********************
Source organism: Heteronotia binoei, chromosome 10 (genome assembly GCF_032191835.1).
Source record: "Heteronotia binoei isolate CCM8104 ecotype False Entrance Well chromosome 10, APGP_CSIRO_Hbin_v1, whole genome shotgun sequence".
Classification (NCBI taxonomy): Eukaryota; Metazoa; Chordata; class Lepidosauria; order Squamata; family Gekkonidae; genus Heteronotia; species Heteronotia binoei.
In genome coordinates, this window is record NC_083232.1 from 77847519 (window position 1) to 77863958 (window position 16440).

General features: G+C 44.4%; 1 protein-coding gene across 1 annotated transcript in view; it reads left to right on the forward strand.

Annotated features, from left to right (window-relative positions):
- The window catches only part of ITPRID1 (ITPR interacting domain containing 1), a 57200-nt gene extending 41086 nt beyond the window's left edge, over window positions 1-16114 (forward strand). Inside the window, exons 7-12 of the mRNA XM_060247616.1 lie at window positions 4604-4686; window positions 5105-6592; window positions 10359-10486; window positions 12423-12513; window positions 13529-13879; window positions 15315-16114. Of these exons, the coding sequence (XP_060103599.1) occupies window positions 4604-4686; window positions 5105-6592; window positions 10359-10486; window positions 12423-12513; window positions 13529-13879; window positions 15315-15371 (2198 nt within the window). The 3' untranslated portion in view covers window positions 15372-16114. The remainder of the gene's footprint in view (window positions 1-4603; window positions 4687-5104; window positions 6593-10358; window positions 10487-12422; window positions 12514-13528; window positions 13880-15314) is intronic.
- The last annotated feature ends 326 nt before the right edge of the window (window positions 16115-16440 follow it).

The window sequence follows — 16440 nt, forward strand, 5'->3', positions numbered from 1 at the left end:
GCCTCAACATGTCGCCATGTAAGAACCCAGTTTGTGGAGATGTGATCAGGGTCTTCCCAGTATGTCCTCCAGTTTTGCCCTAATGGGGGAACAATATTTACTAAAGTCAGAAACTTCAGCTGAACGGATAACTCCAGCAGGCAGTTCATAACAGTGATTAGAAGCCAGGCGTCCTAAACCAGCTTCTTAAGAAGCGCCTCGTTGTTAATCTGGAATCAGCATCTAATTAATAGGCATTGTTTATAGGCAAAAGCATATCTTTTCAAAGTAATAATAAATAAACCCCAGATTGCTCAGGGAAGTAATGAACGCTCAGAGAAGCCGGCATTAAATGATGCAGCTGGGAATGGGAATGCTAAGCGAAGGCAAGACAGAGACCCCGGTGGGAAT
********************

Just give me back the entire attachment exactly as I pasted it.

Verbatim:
Source organism: Heteronotia binoei, chromosome 10 (genome assembly GCF_032191835.1).
Source record: "Heteronotia binoei isolate CCM8104 ecotype False Entrance Well chromosome 10, APGP_CSIRO_Hbin_v1, whole genome shotgun sequence".
Classification (NCBI taxonomy): Eukaryota; Metazoa; Chordata; class Lepidosauria; order Squamata; family Gekkonidae; genus Heteronotia; species Heteronotia binoei.
In genome coordinates, this window is record NC_083232.1 from 77847519 (window position 1) to 77863958 (window position 16440).

General features: G+C 44.4%; 1 protein-coding gene across 1 annotated transcript in view; it reads left to right on the forward strand.

Annotated features, from left to right (window-relative positions):
- The window catches only part of ITPRID1 (ITPR interacting domain containing 1), a 57200-nt gene extending 41086 nt beyond the window's left edge, over window positions 1-16114 (forward strand). Inside the window, exons 7-12 of the mRNA XM_060247616.1 lie at window positions 4604-4686; window positions 5105-6592; window positions 10359-10486; window positions 12423-12513; window positions 13529-13879; window positions 15315-16114. Of these exons, the coding sequence (XP_060103599.1) occupies window positions 4604-4686; window positions 5105-6592; window positions 10359-10486; window positions 12423-12513; window positions 13529-13879; window positions 15315-15371 (2198 nt within the window). The 3' untranslated portion in view covers window positions 15372-16114. The remainder of the gene's footprint in view (window positions 1-4603; window positions 4687-5104; window positions 6593-10358; window positions 10487-12422; window positions 12514-13528; window positions 13880-15314) is intronic.
- The last annotated feature ends 326 nt before the right edge of the window (window positions 16115-16440 follow it).

The window sequence follows — 16440 nt, forward strand, 5'->3', positions numbered from 1 at the left end:
GCCTCAACATGTCGCCATGTAAGAACCCAGTTTGTGGAGATGTGATCAGGGTCTTCCCAGTATGTCCTCCAGTTTTGCCCTAATGGGGGAACAATATTTACTAAAGTCAGAAACTTCAGCTGAACGGATAACTCCAGCAGGCAGTTCATAACAGTGATTAGAAGCCAGGCGTCCTAAACCAGCTTCTTAAGAAGCGCCTCGTTGTTAATCTGGAATCAGCATCTAATTAATAGGCATTGTTTATAGGCAAAAGCATATCTTTTCAAAGTAATAATAAATAAACCCCAGATTGCTCAGGGAAGTAATGAACGCTCAGAGAAGCCGGCATTAAATGATGCAGCTGGGAATGGGAATGCTAAGCGAAGGCAAGACAGAGACCCCGGTGGGAAT